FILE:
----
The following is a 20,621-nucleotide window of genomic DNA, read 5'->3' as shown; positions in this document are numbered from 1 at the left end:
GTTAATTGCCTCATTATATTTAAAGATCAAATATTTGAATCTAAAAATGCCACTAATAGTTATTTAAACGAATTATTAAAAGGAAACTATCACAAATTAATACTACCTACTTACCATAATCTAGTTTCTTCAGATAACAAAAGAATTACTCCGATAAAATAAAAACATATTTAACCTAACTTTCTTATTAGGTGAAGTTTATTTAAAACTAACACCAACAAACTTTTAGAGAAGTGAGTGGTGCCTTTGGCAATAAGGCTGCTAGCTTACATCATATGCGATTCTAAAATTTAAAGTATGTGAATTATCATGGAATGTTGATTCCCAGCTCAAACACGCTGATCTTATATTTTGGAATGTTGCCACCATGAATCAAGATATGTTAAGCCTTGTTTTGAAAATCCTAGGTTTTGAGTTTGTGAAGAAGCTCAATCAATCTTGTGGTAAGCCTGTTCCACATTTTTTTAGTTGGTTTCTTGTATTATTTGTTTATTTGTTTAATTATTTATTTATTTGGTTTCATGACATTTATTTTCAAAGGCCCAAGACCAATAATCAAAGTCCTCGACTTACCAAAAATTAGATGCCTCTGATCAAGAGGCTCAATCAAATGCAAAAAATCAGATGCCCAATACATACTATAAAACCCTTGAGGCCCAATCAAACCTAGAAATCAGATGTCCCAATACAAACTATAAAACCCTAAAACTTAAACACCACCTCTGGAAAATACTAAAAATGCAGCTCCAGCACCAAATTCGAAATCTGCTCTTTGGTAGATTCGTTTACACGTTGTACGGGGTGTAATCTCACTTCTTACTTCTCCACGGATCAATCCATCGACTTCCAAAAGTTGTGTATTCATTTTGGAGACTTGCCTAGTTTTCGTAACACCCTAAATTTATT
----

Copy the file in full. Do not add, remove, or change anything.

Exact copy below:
The following is a 20,621-nucleotide window of genomic DNA, read 5'->3' as shown; positions in this document are numbered from 1 at the left end:
GTTAATTGCCTCATTATATTTAAAGATCAAATATTTGAATCTAAAAATGCCACTAATAGTTATTTAAACGAATTATTAAAAGGAAACTATCACAAATTAATACTACCTACTTACCATAATCTAGTTTCTTCAGATAACAAAAGAATTACTCCGATAAAATAAAAACATATTTAACCTAACTTTCTTATTAGGTGAAGTTTATTTAAAACTAACACCAACAAACTTTTAGAGAAGTGAGTGGTGCCTTTGGCAATAAGGCTGCTAGCTTACATCATATGCGATTCTAAAATTTAAAGTATGTGAATTATCATGGAATGTTGATTCCCAGCTCAAACACGCTGATCTTATATTTTGGAATGTTGCCACCATGAATCAAGATATGTTAAGCCTTGTTTTGAAAATCCTAGGTTTTGAGTTTGTGAAGAAGCTCAATCAATCTTGTGGTAAGCCTGTTCCACATTTTTTTAGTTGGTTTCTTGTATTATTTGTTTATTTGTTTAATTATTTATTTATTTGGTTTCATGACATTTATTTTCAAAGGCCCAAGACCAATAATCAAAGTCCTCGACTTACCAAAAATTAGATGCCTCTGATCAAGAGGCTCAATCAAATGCAAAAAATCAGATGCCCAATACATACTATAAAACCCTTGAGGCCCAATCAAACCTAGAAATCAGATGTCCCAATACAAACTATAAAACCCTAAAACTTAAACACCACCTCTGGAAAATACTAAAAATGCAGCTCCAGCACCAAATTCGAAATCTGCTCTTTGGTAGATTCGTTTACACGTTGTACGGGGTGTAATCTCACTTCTTACTTCTCCACGGATCAATCCATCGACTTCCAAAAGTTGTGTATTCATTTTGGAGACTTGCCTAGTTTTCGTAACACCCTAAATTTATT